Belize’s crime crisis – the stories behind the stories

Although it got just a cursory mention in the New Year’s Day message of Prime Minister Dean Barrow, crime was the biggest issue on the minds of Belizeans—especially those living in the Old Capital—for all of 2010. The preliminary tally by Amandala reporter Aaron Humes puts the number of 2010 homicides at 132.


We will run the summary statistics graphically for easier perusal. Our analysis of the figures makes one point crystal clear: The crime problem is largely a Belize City male youth crisis.


More than half the murder victims in 2010 were under the age of 30. In fact, the most frequent victims of gun violence in 2010 were ages 22 to 30—a startling 33 persons, or 1 in 4 of the victims.


Several children also lost their lives violently: There were 9 murder victims who were ages 16 and under. Another 27 were ages 17 to 21.


Nearly 9 out of 10 slain in 2010 were males; whereas there were 17 female murder victims during the year, ranging from age 8, in the case of Eyannie Nunez, to age 56, in the case of Miriam Shimi.


As 2011 dawns, the nation is breathing a collective sigh of relief with the lull of the past few days; but still many are fearful that it may be only a short-lived respite to a phenomenon they forecast will only get worse if Government does not urgently help generate jobs for young people..


Our first thought in putting together this story, surveying the outrageous 2010 crime statistics, was to do a summary report on all that transpired in 2010; but we decided, instead, to hit the streets of Southside Belize City—the area of the metropolis most affected by crime and violence—to canvass an array of public commentary from those who are living the terror.


Those young people we interviewed insisted that the worsening crime situation is the direct result of a serious unemployment problem facing their peers—and the law of the jungle, the law of survival, dictates that even if they have to kill, they will make sure that they eat. Cold but real, they insist.


A carpenter, 29, said that he has heard scary gunshots while working, in broad daylight, and he is sometimes afraid to go out on the streets: “Government needs to create more jobs—and more sporting activities,” he urged.


A gas station attendant, 22, originally from Hopkins Village, Stann Creek, but now resident in Belize City, was stabbed four times with an ice pick back in 2008 in a gang feud in the Banak Street area, while he tried to defend his cousin who was passionate about being “Big Bloods”—so passionate he would have died for his gang.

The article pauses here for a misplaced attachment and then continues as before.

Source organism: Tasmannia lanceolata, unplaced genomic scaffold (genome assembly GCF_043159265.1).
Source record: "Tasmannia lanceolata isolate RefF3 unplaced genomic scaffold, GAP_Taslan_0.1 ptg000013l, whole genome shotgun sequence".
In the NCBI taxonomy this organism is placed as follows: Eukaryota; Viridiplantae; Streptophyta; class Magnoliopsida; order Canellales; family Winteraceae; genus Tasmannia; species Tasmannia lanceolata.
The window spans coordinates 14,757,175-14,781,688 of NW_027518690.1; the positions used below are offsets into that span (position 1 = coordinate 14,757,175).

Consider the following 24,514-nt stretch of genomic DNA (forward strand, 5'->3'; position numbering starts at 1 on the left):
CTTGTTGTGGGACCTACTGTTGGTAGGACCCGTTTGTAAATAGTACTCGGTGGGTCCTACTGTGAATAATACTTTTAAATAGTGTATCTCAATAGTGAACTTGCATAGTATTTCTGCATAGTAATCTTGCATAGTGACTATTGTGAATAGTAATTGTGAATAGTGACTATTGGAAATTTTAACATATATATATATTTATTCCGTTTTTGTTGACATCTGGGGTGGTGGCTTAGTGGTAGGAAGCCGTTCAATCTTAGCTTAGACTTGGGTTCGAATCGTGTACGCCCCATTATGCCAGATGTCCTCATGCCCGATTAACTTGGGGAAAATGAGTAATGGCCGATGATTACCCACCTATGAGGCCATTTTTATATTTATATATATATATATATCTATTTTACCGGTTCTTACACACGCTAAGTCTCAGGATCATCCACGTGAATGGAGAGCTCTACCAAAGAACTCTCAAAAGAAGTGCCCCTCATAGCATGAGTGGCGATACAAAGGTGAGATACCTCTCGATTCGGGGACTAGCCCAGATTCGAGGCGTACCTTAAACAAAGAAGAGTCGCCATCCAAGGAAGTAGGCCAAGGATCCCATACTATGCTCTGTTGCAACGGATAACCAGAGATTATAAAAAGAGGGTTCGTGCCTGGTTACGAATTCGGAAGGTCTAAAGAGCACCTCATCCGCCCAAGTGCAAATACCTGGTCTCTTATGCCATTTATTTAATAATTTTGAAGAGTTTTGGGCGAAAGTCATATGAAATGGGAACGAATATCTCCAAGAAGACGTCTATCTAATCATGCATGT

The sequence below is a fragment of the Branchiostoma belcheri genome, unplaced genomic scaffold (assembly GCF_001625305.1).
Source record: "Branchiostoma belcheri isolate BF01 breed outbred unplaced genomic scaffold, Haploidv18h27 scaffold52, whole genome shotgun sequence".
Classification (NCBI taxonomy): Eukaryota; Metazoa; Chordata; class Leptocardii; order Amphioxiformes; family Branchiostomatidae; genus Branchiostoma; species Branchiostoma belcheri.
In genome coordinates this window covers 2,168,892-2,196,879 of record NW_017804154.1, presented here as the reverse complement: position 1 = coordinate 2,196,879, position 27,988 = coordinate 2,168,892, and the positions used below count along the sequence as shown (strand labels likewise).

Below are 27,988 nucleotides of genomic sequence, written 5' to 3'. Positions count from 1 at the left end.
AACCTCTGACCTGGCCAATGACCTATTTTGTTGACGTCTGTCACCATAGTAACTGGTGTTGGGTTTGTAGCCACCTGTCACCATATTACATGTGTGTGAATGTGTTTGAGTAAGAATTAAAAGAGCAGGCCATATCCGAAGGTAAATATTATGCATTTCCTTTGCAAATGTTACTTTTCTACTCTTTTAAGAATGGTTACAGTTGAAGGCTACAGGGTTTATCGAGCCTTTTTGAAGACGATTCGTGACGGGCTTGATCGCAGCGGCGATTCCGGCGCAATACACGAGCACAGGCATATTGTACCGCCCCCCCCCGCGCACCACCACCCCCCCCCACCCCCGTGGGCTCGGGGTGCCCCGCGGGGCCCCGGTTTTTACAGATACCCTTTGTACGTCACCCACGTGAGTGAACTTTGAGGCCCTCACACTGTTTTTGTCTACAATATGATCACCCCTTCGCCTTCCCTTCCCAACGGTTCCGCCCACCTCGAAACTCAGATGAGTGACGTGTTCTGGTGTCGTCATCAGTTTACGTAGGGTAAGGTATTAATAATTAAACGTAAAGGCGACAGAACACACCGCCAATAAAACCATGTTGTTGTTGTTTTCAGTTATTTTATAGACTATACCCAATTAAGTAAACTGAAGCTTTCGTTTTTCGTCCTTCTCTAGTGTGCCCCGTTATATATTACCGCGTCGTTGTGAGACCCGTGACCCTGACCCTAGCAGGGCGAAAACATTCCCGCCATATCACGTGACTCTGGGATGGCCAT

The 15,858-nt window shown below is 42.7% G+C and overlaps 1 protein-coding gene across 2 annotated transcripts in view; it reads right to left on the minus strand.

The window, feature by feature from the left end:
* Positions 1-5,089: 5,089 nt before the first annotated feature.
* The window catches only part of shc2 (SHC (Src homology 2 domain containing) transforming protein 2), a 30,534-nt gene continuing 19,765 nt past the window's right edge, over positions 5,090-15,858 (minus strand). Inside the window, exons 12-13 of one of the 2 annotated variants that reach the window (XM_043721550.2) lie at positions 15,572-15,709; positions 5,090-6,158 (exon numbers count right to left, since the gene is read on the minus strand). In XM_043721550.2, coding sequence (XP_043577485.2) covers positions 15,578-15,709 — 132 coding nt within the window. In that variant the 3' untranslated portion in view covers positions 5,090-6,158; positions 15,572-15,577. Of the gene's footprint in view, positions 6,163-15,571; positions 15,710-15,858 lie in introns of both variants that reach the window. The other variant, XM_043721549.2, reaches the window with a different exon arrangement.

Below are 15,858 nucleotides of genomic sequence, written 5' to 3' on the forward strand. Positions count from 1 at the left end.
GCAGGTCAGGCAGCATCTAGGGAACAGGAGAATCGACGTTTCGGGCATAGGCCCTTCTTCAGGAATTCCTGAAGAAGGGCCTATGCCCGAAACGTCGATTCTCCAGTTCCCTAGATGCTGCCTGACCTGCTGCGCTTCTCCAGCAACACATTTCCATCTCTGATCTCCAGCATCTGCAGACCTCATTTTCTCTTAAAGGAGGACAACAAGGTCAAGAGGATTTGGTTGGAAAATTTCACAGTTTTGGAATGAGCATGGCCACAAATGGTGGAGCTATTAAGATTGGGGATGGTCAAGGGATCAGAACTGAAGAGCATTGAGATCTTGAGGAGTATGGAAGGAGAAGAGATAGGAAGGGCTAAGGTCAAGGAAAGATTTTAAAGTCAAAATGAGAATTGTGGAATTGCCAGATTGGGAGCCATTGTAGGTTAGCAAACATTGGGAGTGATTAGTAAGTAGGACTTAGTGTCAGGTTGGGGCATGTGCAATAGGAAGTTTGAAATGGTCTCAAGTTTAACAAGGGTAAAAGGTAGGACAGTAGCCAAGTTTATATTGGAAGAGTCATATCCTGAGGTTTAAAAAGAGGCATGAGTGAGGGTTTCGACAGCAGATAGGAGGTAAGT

The young man has been a member of some of Belize’s leading football teams, and he told us that he has served on Belize’s national team, as well as local teams: Wagiya, FC Belize, Ilagule, Toledo Ambassadors, and Hopkins FC.


He thinks that the crime problem “has something to do with young people not having jobs.” He is relieved that his friends are working, some with the Belize Defence Force (BDF); but, he told us, he is concerned about his three brothers, one enlisted in the BDF.


The interviewee, who lost his father at the age of 12 to a traffic accident, told us that a brother of his stopped school because he is not making money and they do not have a father to help out: “When you don’t have a father,” said the youth, whose mother had decided to stay single, “your mind goes astray and you think all kinds of foolishness—worse when you don’t have any money in your pocket and you can’t turn to a father and say, ‘Old bwoy, I need a little money. Can you help me out?’”


“He will look to his mother and the first thing his mother will say, she is broke. So the next thing he will think to do is rob, because he wants a little money. He is tired of being broke,” he explained.


His friends complain that they don’t get jobs because they don’t know the bosses or are not related to them. The young man, who has lived in Belize since the birth of his one-year-old son, said that he was able to land a job with a reference from a relative just last month.


He notes, however, that the influences in the City are very negative, as peers here discouraged him from pursuing his football dreams and try to make him believe he will go nowhere—that playing sports makes no sense. His friends in Dangriga, on the other hand, encourage him to stay the course.


His co-worker, who is originally from Orange Walk but who came to Belize City to find work, said that the moment he gets on the bus to return home, he feels relieved. He does not enjoy a sense of security in the City.